Neshoba high school now hybrid

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Neshoba Central High School will switch to a hybrid schedule next week after a number of students were quarantined under regulations from the Mississippi Department of Health.

Neshoba County’s infections continue to increase as the state reported another 800 new cases on Tuesday. (See page 2A.)

The regulations require a person to quarantine if within six feet, for 15 or more minutes, of someone with Covid-19 even while wearing a mask.

Neshoba Central Middle and Elementary schools will remain on the traditional schedule with on-campus classes.

“Fortunately, we have very few Covid-19 cases at Neshoba Central High School,” Dr. Lundy Brantley, superintendent of education, said. “However, we have a large number quarantined due to the regulations which require us to quarantine students who were, for 15 minutes or more, within six feet of someone diagnosed with the virus even though they had worn masks.”

The new hybrid schedule begins Aug. 31. (See https://www.msdh.ms.gov and https://mdek12.org for more information.) 

School officials will host Zoom meeting one night this week to answer questions from parents.

Under the hybrid plan, high school students will be divided into red and blue groups. 

The red group, students whose last names begin with A-K, will have on-campus learning on Mondays and Wednesdays and at-home virtual learning on Tuesdays and Thursdays.

The blue group, students whose last names begin with L-Z, will have at-home virtual learning on Mondays and Wednesdays and on-campus learning on Tuesdays and Thursdays.

All high school students will have at-home virtual learning on Fridays.

The Canvas platform, which students are familiar with, will be utilized for virtual learning.

“When students have virtual learning days, they must log into Canvas through Clever to be counted present for that day,” Dr. Brantley said. “Students will participate through Canvas at the designated class times daily. School time is 8 a.m. to 3:20 p.m. each day.”

Students attending band, football, dance, cheer, basketball, softball and baseball on their at-home virtual learning days will come to campus at their designated times, report directly to their coach/sponsor and have temperatures checked daily.

Faculty and staff will be on campus all five days.

A recent survey revealed that more than 40 percent of the high school students at Neshoba do not have access to high-speed Internet.

Students who do not have Internet access at home will be able to download the next day’s lessons on their own personal devices while at school and work “offline” the following day.

A school-issued device will be given those students who don’t have one at home. 

 “Attendance will be taken as students log in each day and complete assignments and as normal when they are at in-person classes,” Dr. Brantley said. “The Canvas platform that we have is time-stamped to show how long the student worked.

 “The hybrid plan will allow us to distance students more in classrooms therefore allowing us to quarantine an exponentially less numbers of students,” he said. “The class schedule for distance learning will be posted on the Neshoba Central website and also given to students.”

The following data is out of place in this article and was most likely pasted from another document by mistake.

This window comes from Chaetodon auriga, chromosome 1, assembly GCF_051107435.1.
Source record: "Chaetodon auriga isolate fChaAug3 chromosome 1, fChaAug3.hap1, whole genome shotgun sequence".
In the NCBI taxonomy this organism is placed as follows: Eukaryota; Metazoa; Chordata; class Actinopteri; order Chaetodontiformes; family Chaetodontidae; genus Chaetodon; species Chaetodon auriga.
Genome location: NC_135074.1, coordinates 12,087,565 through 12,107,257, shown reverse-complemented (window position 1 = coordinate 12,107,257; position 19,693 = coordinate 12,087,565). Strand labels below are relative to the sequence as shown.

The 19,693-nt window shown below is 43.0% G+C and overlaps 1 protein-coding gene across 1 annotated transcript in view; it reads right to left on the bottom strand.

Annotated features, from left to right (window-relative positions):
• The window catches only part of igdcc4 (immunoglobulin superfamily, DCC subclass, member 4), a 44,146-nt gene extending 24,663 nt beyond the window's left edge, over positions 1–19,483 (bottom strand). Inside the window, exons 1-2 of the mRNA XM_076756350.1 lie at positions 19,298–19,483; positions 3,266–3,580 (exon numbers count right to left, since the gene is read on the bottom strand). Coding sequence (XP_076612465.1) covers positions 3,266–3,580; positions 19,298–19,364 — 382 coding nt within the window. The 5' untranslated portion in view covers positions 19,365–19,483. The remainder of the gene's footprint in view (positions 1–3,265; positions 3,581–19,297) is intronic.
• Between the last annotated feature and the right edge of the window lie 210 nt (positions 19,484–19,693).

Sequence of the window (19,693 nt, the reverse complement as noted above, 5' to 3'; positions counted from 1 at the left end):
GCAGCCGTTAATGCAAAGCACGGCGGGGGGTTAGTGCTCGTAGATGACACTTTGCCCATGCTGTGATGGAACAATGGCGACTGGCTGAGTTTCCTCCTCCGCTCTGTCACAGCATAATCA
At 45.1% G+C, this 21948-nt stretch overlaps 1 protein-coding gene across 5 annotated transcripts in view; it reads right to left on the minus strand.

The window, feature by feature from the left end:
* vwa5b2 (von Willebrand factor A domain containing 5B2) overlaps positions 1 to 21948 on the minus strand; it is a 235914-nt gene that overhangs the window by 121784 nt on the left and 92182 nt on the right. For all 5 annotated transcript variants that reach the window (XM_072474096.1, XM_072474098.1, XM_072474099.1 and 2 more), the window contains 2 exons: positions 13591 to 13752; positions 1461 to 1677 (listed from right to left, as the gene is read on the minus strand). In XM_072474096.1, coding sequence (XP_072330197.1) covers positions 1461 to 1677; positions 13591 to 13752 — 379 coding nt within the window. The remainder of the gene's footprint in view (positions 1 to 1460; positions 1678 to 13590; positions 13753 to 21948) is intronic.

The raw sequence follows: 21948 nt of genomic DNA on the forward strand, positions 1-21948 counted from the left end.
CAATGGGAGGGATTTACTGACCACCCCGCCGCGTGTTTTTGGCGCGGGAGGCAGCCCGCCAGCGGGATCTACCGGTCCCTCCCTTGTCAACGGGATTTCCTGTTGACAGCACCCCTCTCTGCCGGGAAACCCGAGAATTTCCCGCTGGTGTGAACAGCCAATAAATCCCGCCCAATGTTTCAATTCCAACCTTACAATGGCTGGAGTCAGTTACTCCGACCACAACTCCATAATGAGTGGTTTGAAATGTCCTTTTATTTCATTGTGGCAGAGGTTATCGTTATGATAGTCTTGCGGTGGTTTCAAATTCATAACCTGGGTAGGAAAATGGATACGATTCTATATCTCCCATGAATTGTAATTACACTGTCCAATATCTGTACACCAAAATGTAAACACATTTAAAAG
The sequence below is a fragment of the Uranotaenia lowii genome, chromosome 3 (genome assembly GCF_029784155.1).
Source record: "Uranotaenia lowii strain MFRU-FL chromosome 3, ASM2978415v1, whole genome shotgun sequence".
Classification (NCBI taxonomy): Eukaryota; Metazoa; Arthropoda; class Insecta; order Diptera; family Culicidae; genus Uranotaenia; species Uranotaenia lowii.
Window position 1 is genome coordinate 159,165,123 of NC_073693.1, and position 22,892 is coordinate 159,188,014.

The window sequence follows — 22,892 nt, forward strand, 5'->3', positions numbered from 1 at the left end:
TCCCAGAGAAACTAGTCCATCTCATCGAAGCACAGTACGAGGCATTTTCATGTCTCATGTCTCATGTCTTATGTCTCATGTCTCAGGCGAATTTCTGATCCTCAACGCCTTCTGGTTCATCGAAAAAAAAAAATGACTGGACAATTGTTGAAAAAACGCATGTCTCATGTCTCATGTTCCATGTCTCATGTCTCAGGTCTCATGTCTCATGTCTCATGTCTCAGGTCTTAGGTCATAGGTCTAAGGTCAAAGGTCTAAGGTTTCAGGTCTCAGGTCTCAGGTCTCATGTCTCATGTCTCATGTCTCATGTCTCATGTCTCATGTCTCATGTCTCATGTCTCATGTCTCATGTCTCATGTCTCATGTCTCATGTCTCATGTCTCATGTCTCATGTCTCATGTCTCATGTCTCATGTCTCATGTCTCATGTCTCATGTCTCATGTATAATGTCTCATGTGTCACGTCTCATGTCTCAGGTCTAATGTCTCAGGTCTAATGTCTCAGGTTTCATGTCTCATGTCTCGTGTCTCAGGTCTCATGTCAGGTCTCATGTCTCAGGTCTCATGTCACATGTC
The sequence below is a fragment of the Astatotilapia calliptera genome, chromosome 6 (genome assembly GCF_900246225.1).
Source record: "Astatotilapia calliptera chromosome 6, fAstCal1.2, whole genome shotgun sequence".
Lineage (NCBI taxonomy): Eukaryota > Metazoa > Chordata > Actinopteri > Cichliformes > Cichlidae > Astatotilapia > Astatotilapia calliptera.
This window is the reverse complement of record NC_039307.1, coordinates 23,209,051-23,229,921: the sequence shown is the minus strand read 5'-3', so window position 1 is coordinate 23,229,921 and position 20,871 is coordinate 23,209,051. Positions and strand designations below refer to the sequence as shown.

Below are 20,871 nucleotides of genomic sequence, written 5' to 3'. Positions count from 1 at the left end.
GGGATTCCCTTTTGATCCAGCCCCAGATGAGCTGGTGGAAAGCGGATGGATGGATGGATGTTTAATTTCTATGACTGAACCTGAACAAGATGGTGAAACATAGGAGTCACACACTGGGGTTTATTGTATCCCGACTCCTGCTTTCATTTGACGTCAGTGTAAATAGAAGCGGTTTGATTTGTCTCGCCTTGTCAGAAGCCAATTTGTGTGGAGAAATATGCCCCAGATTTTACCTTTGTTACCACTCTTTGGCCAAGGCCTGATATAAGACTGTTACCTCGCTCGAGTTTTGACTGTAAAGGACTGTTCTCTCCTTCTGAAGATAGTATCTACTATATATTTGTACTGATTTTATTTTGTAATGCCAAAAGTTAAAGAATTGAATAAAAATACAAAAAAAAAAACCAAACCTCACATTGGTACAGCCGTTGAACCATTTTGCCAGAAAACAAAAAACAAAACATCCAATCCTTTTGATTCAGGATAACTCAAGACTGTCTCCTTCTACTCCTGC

High School Principal Gentry said the hybrid plan is the way to go in order to limit the number of students being quarantined.

“I think we have had a great two-and-a-half weeks but it’s been a lot of trial and error,” he said. “We’ve had many kids out quarantined and, under the new regulations, it’s going to continue that way unless we go hybrid. At this point, we are not saying we will do this the rest of the year. It might be better at the end of the nine weeks or the first semester, but we just don’t know. 

“We’ve got to do something to protect our kids, our staff and their instructional times as well as their sports and other activities. We’ve got to be rolling on the days students are here to make up for when they are at home.”

Gentry expects the red and blue groups to be pretty evenly divided, noting that one class of 30 that he looked at “just so happened to have 15 in red and 15 in blue. That really helps us out with social distancing.”

Last week, Neshoba Central High School had four Covid-19 cases with 32 additional students quarantined out of almost 1,000 students. There were nine district-wide cases last week out of more than 3,300 students, teachers and other personnel.

All of Neshoba’s positive cases were from community/family transmission and 30 of the overall district’s 49 quarantined were from community/family transmission.

“Our instances are very low but our quarantine is high,” Brantley said. “We have had the hybrid schedule in our plans from the beginning of the pandemic.”

Gentry thinks the timing is right to switch to hybrid.

“I think this is best right now. I honestly do. We could have 75 to 100 kids quarantined if one high school teacher is out with the virus,” he said.

Dr. Thomas E. Dobbs, Mississippi State Health Officer, told the state medical association last week that a lot of the outbreaks being seen at high schools across the state stemmed from parents hosting parties for students, such as senior parties and spend-the-night parties, which he adamantly opposes.

For the 2020-21 school year, Mississippi school districts may choose one or more of three scheduling options for operating schools: traditional, virtual or a hybrid of in-person and distance learning. The types of schedules may vary among schools in the same district to meet the different learning needs of students in elementary, middle and high school.


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